16) Beams - Matthew Dear (TOP 20 OF 2012)


Matthew Dear
Ghostly International.

SCQ Rating: 80%

Music critics are so engaged with peering into the artistic realm that it’s funny when artists appear to be gazing back. Lord knows what Matthew Dear has been reading of his own press but something must be said of Ghostly’s promotional video for Beams, which seems to harness only the most grandiose of associations with the electronic pop artist. While Dear sits in a NYC loft like an emotionless icon, various artists surround him: a poet reads aloud, a trumpeter plays, an interpretive dancer performs and Ghostly artist Michael Cina paints a portrait of him.

The implicitly highbrow aspirations aren’t the problem; it’s just that Beams doesn’t cater to any of that daring. Instead of leaping into unsure waters, these eleven tracks boast Dear’s assuredness as a producer of immaculate, off-kilter pop and a singer of creative means. The scale of “Her Fantasy” is devastating in the realm of electronic pop, and hooks formed out of Dear’s bizarre, multilayered phrasings strike repeated sweet-spots in “Fighting Is Futile”, “Ahead Of Myself”, and “Temptation”. Less ambitious than the claustrophobic Black City and all the better for it, Beams lacks a grab-me guise to present itself under. But boring as it may sound without the trumpets and dancers, this is the sound of Dear’s open loft; lots of light, space and consistency. That, in and of itself, presents a lovely change of pace.

15) Equilibrium - Benedikt Jahnel Trio (TOP 20 OF 2012)


Benedikt Jahnel Trio
ECM Records.

SCQ Rating: 84%

Every year-end list deserves a devious curveball. Against most readers’ wishes, Skeleton Crew Quarterly has indulged in a few jazz oriented posts over the last two years – a show review here, an editorial there. But Benedikt Jahnel Trio’s stunning Equilibrium has the distinction of being not only the first straight-up jazz disc to factor into SCQ’s year-end festivities but a sure-fire sign of vitality for ECM records.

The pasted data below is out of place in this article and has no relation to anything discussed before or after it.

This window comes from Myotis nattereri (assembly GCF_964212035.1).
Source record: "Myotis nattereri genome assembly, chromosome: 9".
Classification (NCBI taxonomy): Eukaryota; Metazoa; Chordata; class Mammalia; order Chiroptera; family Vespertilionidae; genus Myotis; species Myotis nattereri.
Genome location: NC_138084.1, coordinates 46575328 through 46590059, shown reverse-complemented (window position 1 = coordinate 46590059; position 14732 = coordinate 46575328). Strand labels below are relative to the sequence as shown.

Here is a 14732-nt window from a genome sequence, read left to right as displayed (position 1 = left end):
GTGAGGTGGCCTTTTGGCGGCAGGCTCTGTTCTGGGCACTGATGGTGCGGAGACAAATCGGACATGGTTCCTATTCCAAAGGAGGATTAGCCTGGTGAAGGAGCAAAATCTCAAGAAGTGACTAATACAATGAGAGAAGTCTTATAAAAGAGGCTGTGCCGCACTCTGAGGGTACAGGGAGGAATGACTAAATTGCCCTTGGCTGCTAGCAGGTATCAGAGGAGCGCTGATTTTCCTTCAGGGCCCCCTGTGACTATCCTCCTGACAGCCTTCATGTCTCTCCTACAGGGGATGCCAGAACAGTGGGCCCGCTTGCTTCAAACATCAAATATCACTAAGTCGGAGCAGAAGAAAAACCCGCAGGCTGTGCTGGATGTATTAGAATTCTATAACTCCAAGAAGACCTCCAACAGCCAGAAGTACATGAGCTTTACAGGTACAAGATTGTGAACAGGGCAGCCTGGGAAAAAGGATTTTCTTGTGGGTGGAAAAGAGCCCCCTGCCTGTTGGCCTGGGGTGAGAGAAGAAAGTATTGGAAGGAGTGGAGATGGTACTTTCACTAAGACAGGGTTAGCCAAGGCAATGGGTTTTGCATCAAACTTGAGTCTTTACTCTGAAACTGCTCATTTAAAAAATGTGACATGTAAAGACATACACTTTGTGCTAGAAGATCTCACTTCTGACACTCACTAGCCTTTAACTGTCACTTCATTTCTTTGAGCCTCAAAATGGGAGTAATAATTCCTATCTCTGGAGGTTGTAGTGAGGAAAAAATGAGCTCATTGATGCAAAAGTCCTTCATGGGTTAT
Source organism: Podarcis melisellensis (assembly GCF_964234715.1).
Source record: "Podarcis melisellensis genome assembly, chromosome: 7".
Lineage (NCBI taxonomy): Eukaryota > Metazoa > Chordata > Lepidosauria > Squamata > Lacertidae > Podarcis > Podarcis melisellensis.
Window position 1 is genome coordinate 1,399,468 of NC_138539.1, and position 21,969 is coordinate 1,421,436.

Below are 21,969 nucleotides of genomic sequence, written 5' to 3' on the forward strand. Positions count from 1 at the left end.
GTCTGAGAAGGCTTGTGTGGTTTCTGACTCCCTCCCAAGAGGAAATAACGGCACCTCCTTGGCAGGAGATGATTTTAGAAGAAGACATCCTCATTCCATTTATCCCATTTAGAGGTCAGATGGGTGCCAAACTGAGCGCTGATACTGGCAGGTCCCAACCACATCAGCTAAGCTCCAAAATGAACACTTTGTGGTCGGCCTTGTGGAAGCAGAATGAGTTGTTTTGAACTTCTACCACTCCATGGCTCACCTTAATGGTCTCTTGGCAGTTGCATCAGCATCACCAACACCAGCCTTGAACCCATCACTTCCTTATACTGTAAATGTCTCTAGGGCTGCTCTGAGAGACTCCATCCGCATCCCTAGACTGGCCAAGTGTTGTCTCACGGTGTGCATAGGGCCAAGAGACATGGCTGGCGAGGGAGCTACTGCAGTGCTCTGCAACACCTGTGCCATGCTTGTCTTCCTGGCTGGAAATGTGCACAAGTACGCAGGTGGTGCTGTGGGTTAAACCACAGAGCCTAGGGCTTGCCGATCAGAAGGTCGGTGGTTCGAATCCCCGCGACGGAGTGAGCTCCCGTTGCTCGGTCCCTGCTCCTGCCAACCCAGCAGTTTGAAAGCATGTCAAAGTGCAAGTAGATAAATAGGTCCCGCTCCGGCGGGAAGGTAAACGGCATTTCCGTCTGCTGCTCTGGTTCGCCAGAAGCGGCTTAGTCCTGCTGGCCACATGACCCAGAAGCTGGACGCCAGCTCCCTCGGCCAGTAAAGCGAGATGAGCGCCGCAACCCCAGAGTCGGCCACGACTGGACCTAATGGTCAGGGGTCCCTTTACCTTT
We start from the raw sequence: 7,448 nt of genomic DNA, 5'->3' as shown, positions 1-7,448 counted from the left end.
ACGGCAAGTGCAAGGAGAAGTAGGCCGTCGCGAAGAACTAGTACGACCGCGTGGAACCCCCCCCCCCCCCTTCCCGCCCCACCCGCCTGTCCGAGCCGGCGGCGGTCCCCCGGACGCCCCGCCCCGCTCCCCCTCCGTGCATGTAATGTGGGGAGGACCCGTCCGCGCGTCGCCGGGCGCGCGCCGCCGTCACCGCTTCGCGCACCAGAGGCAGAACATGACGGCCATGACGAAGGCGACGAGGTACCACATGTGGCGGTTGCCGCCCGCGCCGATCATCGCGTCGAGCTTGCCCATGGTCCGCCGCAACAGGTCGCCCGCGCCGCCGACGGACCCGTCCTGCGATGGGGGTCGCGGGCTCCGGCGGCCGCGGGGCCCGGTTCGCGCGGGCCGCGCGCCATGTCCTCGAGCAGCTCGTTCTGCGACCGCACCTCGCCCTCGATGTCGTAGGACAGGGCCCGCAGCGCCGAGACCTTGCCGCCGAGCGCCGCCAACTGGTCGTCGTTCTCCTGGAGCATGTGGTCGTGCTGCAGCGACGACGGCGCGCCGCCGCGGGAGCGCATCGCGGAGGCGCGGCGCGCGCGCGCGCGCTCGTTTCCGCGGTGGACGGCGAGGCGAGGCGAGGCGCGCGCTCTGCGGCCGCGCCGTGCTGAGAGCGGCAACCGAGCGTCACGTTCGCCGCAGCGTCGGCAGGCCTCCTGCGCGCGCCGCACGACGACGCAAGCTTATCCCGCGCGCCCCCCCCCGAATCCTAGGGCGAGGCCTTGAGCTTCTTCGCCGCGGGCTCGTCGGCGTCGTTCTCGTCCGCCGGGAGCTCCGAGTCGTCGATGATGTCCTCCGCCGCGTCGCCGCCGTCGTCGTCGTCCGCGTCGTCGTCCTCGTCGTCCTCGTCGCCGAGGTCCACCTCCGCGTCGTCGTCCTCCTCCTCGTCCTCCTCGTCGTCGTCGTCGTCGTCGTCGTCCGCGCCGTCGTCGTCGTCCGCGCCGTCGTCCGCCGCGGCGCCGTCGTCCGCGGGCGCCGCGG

A longstanding measure of artistic quality and sonic mastery, ECM has nevertheless aged alongside its top exports. With the exception of John Surman’s electronic-assisted Saltash Bells, the label’s recent output (by big names like John Abercrombie and Eberhard Weber) has consisted of conservative balladry or high-brow minimalism, suggesting that revolutionary statement-records had indeed become part of the past. Equilibrium isn’t rewriting jazz genetics but pianist Jahnel and his trio have bolstered ECM’s renowned knack for beauty with a bucolic sense of momentum. Percussionist Owen Howard evokes Jack DeJohnette's wide plateau for the piano and bass to intermingle on the relaxed drive of “Wrangel” and the serendipitously reflective “Sacred Silence”. At thirteen minutes “Moorland and High Land” proffers where Equilibrium might’ve toppled over but, instead of meandering in some elitist wilderness, the trio abides a disciplined, snaky narrative that rises from free-form disquiet to a thriving, unified whole. It’s undoubtedly motivated foremost by piano but as the closing moments of the title track illustrate, no heart can resist the right touch of ivories. A spirited ray of light from one of jazz’s very best imprints.